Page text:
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Greenpeace Detox Campaign

In today's world with its vast and mind-boggling array of consumer products we have no choice but to be educated and vigilant with our daily purchases.


We are almost universally aware that conventional produce may be grown with hazardous chemicals, that lead may be in our lipsticks, BPA in baby bottles and soup cans, and that our fish may contain a high level of mercury content. 


In reality, what we need to be looking at is the entire chain of supply when we are deciding what products to buy.  Turning our attention to the fashion world, there are many companies that we need to look at before we pick up a t- shirt.  Toxins can be found in the supply chain of most garments.



A Greenpeace investigation released late last year revealed the presence of a hormone-disrupting phthalate in an item of Victoria's Secret underwear at levels that would have led to the product being banned in the EU had it been a toy.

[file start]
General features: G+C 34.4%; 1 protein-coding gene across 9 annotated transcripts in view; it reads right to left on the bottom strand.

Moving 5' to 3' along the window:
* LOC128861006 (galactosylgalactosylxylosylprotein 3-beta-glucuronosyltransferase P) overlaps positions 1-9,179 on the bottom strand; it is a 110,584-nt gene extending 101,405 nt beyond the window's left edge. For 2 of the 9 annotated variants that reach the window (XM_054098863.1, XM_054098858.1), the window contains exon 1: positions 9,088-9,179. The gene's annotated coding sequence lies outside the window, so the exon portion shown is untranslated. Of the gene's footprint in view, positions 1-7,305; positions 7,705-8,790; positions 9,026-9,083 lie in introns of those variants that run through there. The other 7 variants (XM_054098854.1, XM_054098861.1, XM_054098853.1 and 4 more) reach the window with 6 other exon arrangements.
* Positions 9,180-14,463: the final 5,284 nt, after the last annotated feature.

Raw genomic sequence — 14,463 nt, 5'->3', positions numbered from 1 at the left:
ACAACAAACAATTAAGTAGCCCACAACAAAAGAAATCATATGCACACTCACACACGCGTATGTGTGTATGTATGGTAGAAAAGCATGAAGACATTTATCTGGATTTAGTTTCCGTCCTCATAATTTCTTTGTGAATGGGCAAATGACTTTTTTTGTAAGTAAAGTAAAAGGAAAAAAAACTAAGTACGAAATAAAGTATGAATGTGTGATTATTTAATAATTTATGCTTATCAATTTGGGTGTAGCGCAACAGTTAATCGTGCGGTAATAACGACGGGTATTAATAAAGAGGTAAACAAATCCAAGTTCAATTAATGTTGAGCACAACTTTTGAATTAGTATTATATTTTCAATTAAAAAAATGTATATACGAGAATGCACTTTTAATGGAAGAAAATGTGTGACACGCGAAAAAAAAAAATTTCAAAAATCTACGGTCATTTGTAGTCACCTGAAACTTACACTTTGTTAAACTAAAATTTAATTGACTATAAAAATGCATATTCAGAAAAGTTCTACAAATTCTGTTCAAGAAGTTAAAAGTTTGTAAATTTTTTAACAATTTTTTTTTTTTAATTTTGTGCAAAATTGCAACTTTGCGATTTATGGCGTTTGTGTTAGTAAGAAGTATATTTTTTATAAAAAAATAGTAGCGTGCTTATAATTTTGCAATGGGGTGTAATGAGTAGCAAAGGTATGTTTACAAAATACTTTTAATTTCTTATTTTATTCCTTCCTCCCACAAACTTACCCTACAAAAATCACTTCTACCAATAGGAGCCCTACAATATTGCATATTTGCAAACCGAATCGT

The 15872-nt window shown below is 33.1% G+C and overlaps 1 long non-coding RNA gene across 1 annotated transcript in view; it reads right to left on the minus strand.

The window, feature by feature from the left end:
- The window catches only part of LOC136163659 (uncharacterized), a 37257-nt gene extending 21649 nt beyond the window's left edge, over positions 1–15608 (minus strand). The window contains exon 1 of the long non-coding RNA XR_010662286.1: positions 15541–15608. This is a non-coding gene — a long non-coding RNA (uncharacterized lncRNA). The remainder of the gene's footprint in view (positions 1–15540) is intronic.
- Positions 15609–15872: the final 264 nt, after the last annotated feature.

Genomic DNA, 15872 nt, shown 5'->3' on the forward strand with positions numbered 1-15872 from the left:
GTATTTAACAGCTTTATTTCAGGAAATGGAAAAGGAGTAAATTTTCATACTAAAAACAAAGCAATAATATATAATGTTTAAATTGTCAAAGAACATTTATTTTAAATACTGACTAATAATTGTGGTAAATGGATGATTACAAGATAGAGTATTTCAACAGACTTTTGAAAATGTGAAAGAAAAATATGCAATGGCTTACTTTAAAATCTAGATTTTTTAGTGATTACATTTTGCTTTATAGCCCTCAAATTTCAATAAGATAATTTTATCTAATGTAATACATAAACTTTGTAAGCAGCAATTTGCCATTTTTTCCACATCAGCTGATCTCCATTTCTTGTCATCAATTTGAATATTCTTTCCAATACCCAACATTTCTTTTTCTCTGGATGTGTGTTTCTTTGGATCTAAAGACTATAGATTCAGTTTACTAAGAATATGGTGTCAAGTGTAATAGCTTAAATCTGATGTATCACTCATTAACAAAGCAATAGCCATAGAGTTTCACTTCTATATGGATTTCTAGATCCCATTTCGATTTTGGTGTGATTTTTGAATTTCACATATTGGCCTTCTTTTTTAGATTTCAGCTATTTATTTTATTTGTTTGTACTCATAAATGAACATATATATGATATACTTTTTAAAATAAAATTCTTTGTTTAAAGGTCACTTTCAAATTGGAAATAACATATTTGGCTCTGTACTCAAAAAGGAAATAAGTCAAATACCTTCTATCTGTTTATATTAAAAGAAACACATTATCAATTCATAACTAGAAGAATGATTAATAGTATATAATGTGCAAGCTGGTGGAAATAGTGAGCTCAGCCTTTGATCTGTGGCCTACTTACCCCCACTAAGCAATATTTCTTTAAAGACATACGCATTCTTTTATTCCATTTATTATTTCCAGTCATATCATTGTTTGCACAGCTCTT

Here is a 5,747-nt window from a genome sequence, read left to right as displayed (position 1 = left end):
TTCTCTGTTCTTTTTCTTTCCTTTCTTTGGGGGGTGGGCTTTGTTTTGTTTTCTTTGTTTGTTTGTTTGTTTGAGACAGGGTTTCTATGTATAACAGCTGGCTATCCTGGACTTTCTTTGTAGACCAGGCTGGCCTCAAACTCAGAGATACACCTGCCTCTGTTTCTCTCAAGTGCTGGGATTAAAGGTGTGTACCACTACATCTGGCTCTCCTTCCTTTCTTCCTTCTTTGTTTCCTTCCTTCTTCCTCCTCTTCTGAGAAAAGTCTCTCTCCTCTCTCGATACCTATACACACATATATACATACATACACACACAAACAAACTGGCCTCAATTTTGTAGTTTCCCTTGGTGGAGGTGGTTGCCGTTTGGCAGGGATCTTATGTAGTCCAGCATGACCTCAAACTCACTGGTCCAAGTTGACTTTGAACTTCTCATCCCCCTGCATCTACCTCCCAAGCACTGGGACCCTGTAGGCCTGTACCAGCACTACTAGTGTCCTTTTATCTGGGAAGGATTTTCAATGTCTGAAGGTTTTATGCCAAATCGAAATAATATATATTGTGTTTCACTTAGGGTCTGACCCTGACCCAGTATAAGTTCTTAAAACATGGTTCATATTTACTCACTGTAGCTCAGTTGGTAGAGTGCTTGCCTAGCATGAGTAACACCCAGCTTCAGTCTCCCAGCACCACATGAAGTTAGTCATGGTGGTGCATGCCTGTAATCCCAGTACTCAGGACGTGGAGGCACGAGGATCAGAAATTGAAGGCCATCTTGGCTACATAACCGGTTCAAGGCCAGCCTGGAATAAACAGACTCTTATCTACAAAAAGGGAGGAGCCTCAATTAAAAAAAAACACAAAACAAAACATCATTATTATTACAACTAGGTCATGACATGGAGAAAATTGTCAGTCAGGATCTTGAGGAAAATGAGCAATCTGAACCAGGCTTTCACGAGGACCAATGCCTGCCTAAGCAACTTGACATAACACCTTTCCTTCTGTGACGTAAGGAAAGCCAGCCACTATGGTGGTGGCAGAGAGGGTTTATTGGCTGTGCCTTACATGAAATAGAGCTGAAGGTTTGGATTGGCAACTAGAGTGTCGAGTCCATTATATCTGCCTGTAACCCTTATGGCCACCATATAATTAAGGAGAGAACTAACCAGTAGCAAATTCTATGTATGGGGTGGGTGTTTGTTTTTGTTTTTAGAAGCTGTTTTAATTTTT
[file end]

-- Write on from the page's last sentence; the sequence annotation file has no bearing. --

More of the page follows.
Due to consumer pressure, as well as the work of Greenpeace, Limited Brands', parent company of Victoria's Secret, took the first important step to tackle this issue. It  includes an explicit process to ensure the total elimination of both phthalates and perfluorinated chemicals (another hormone-disrupting chemical group of high concern) long before the agreed to 2020 deadline.


2013 will also see the brand release pollution data from 80% of its global supply chain, further accelerating the transparency revolution that is taking place in the sector due to Greenpeace's Detox campaign, and providing those people living near manufacturing facilities with information about what is being discharged into their local water supplies.


Uniqlo, Japan's leading international casual wear brand, begins the new year with a public commitment to eliminate all releases of hazardous chemicals throughout its entire global supply chain and products by 2020.



This decision comes just a month after Zara, Mango, Esprit and Levi's announced similar individual commitments, responding to waves of pressure from activists and consumers around the world.


By acting together we have the power to make the changes we need to insure that our planet remains intact for the next seven generations.  Be a part of the solution.


Photo: Greenpeace Frankfurt

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Sheila Hollender likes to blog about the environment and health issues.